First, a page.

Christian Hip Hop has gotten tons of attention during the recent years. Thanks to rappers like Lecrae, Da T.R.U.T.H., Trip Lee and Shai Linne, Christian Hip Hop artists have earned their right to the ears of many discriminating hip-hop heads. Let’s face it, for quite awhile, Christian rap wasn’t the best. So-so rhymes over subpar beats were good enough for the usual youth group conference back in the day. But now, the lyrical ability of many of the mainstream Christian artists are way better than the majority of cats in the secular rap realm. And as for the beats; just on another level. Needless to say, I’m very proud of the way Christian rap is going at the moment. It’s lyrical, edifying, theological (for the most part), and worthy to bump very loudly in your car. No problem.
But with all the success in Christian rap, competing heavily with its secular counterpart, there is the tendency to view it the same way as secular rap: purely entertainment. When people listen to secular rap, it’s all about the beats and the cleverness of the rhymes. But should we consider rap that speaks about the things of God in the same way we do the secular stuff? Is Christian rap just rap for Christians? Does it have any place in the world besides entertainment? While seeking to answer these questions, we should consider this: Jesus Christ is a big deal. The biggest deal ever. Considering what Scripture says about Christ, the Chief Shepherd, God with us, The Almighty Father, The Head of all things, the Lord of lords and the King of kings, this speaks volumes about the main subject of Christian Rap, Jesus Christ. Which means that Christian rap is something more than what secular rap is. When it’s done right, Christian hip hop should communicate a true representation of Christ from Scripture, present the gospel; forgiveness of sins and salvation through Christ’s redemptive work, and strengthen the faith of believers. Brethren, that’s ministry. Quite a higher purpose and standard than just beats, rhymes and catchy hooks.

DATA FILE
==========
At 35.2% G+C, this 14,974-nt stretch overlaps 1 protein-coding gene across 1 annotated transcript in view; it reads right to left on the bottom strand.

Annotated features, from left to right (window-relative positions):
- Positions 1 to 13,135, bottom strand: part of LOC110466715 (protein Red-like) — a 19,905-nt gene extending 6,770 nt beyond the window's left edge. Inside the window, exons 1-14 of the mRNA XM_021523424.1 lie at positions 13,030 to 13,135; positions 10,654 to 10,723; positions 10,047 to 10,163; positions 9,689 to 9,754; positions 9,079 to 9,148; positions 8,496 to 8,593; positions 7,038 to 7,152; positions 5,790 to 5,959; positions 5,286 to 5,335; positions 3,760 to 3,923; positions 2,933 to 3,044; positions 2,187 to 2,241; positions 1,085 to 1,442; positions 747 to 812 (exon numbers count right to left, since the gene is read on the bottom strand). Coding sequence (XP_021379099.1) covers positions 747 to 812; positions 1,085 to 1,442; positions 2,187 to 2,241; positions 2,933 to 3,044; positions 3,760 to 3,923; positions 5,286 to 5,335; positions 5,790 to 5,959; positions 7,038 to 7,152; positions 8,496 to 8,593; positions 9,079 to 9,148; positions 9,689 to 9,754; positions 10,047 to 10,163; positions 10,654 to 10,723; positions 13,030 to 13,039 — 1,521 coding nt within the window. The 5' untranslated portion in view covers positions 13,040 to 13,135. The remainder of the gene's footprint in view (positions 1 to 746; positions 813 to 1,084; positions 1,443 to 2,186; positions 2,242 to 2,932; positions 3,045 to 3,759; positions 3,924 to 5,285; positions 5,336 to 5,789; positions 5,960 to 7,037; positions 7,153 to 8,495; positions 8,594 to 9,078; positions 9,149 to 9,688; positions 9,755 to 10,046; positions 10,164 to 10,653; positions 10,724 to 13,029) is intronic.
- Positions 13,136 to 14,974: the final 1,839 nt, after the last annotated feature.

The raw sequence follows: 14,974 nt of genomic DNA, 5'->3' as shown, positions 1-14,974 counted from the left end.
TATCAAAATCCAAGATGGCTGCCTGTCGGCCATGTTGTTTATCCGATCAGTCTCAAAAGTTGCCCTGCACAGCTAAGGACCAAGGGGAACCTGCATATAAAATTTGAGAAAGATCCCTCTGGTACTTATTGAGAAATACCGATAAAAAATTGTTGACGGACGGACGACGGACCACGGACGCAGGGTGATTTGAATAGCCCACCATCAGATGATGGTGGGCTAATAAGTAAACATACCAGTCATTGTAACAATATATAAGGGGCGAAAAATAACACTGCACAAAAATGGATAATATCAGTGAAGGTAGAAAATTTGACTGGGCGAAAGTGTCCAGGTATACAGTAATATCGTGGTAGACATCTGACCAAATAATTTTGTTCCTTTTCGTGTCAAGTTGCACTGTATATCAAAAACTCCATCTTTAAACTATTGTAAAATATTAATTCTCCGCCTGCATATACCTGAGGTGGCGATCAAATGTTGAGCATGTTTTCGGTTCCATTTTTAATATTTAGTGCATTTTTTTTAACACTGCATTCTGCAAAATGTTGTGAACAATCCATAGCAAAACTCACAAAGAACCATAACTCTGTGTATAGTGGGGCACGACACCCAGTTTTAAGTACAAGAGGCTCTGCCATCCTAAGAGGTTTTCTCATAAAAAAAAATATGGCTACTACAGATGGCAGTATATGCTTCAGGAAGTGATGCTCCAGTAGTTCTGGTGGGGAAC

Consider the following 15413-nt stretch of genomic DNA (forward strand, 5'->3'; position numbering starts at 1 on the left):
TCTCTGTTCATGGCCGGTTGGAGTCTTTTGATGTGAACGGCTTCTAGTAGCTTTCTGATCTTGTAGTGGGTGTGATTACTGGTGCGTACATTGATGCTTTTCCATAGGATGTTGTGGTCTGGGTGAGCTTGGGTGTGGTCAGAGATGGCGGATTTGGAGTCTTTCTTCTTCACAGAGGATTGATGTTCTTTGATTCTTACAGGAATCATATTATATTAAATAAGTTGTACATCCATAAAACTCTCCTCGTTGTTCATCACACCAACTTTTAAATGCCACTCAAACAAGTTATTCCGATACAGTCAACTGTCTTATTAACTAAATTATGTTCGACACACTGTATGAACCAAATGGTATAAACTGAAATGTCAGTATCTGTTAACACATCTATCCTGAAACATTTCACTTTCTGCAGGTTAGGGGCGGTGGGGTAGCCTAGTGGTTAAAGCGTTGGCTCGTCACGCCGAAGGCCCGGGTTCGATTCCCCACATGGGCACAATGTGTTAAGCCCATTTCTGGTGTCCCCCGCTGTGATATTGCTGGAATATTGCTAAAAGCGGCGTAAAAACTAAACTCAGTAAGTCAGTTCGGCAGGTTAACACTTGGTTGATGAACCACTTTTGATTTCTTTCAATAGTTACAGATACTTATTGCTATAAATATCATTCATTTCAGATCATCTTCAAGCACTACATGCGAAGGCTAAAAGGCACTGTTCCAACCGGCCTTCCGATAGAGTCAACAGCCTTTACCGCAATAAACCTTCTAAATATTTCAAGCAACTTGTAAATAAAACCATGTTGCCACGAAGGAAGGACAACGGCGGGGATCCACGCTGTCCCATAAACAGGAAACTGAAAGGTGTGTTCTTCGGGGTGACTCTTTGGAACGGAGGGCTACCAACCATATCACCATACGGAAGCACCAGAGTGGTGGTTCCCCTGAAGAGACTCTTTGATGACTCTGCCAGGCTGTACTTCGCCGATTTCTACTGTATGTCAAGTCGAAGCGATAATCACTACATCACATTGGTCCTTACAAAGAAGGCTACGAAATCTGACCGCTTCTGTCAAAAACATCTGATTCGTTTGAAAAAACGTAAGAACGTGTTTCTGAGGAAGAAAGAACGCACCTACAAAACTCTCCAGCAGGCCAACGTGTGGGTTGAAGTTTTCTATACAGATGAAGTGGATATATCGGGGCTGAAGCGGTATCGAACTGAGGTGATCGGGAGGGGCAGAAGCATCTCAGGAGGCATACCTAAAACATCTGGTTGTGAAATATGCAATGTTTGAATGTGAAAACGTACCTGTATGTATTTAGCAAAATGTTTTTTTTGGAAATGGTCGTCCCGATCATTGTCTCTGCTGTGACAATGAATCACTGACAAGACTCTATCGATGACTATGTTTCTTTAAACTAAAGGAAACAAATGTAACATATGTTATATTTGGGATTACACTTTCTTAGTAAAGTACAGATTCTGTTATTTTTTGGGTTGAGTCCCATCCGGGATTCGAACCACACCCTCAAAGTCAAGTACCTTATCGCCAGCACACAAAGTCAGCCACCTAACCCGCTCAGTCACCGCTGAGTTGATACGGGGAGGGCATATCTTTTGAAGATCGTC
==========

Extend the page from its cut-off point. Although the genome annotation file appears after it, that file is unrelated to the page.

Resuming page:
However, some don’t have this mindset towards Christian rap. Some believe that it’s just some young people throwing Jesus’ name in their rhymes to make it sound “Christian”, but it’s not. Some think that Christian rap is “of the world” and is just another trick of the enemy to Hellenize the church with worldly culture. And to a percentage of what’s considered Christian rap, I agree. Sadly, for the sake of being “real” some rappers have introduced profanity and other unwholesome words into their rhymes that muddy the waters of our pure art form. And though it may have shock value and get people’s attention, anything we do that compromises the holy standard that we’re called to is not a good idea at all. (1 Pet. 1:14-15) But I believe that our witness not only lies in our bold rhymes, but how we revere God. Some of us are light on the holy attribute of our God which allows our own brethren to speak evil of the good we proclaim. This shouldn’t be. Instead, we should represent the Lord fully on our music. Not just by being “unashamed”, but by maintaining a holy conduct. This validates our ministry as well as the authentication of our message. Paul tells Titus: “In all things, show yourself to be an example of good deeds, with purity in doctrine, dignified, sound in speech which is beyond approach, so that the opponent will be put to shame, having nothing bad to say about us.” (Tit. 2:7-8). I believe that if we approach the mic with the same reverence for God as a faithful preacher does when he goes to the pulpit, people will see our intentions matching up with our message; and instead of criticizing Christian rap, they’ll embrace it and support it seeing it as useful for the edification of the Body. This is my request from you as well. As you seek beats that you can use to get turned up for the Lord, remember that this is not just rap, this is ministry. Use it wisely, use it reverently, use it to His glory.